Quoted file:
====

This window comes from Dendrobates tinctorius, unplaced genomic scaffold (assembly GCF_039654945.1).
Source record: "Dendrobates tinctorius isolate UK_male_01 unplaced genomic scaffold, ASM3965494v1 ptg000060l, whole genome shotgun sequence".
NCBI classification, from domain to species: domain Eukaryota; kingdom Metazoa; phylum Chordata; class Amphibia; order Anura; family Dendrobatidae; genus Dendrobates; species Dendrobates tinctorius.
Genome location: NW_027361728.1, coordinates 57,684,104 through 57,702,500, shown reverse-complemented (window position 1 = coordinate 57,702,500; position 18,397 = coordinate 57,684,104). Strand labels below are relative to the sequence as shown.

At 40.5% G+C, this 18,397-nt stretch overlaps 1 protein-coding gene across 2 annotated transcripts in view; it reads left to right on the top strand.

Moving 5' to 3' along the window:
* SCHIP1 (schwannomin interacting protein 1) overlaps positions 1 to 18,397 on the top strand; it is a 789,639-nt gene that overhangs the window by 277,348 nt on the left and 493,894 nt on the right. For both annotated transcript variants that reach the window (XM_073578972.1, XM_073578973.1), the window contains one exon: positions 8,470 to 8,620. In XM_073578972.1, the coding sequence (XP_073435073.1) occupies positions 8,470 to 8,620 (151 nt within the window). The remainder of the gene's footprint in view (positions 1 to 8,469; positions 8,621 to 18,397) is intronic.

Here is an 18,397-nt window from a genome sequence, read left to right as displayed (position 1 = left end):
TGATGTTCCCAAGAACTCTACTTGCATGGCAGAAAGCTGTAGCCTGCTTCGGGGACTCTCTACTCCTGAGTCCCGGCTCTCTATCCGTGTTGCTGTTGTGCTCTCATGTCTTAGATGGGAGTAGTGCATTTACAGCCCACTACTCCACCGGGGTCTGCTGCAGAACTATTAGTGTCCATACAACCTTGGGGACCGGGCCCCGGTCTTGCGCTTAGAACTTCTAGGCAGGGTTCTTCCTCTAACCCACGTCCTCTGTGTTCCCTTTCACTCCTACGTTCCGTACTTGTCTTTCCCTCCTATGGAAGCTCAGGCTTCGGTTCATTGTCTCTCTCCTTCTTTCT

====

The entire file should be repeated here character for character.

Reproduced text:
This window comes from Dendrobates tinctorius, unplaced genomic scaffold (assembly GCF_039654945.1).
Source record: "Dendrobates tinctorius isolate UK_male_01 unplaced genomic scaffold, ASM3965494v1 ptg000060l, whole genome shotgun sequence".
NCBI classification, from domain to species: domain Eukaryota; kingdom Metazoa; phylum Chordata; class Amphibia; order Anura; family Dendrobatidae; genus Dendrobates; species Dendrobates tinctorius.
Genome location: NW_027361728.1, coordinates 57,684,104 through 57,702,500, shown reverse-complemented (window position 1 = coordinate 57,702,500; position 18,397 = coordinate 57,684,104). Strand labels below are relative to the sequence as shown.

At 40.5% G+C, this 18,397-nt stretch overlaps 1 protein-coding gene across 2 annotated transcripts in view; it reads left to right on the top strand.

Moving 5' to 3' along the window:
* SCHIP1 (schwannomin interacting protein 1) overlaps positions 1 to 18,397 on the top strand; it is a 789,639-nt gene that overhangs the window by 277,348 nt on the left and 493,894 nt on the right. For both annotated transcript variants that reach the window (XM_073578972.1, XM_073578973.1), the window contains one exon: positions 8,470 to 8,620. In XM_073578972.1, the coding sequence (XP_073435073.1) occupies positions 8,470 to 8,620 (151 nt within the window). The remainder of the gene's footprint in view (positions 1 to 8,469; positions 8,621 to 18,397) is intronic.

Here is an 18,397-nt window from a genome sequence, read left to right as displayed (position 1 = left end):
TGATGTTCCCAAGAACTCTACTTGCATGGCAGAAAGCTGTAGCCTGCTTCGGGGACTCTCTACTCCTGAGTCCCGGCTCTCTATCCGTGTTGCTGTTGTGCTCTCATGTCTTAGATGGGAGTAGTGCATTTACAGCCCACTACTCCACCGGGGTCTGCTGCAGAACTATTAGTGTCCATACAACCTTGGGGACCGGGCCCCGGTCTTGCGCTTAGAACTTCTAGGCAGGGTTCTTCCTCTAACCCACGTCCTCTGTGTTCCCTTTCACTCCTACGTTCCGTACTTGTCTTTCCCTCCTATGGAAGCTCAGGCTTCGGTTCATTGTCTCTCTCCTTCTTTCT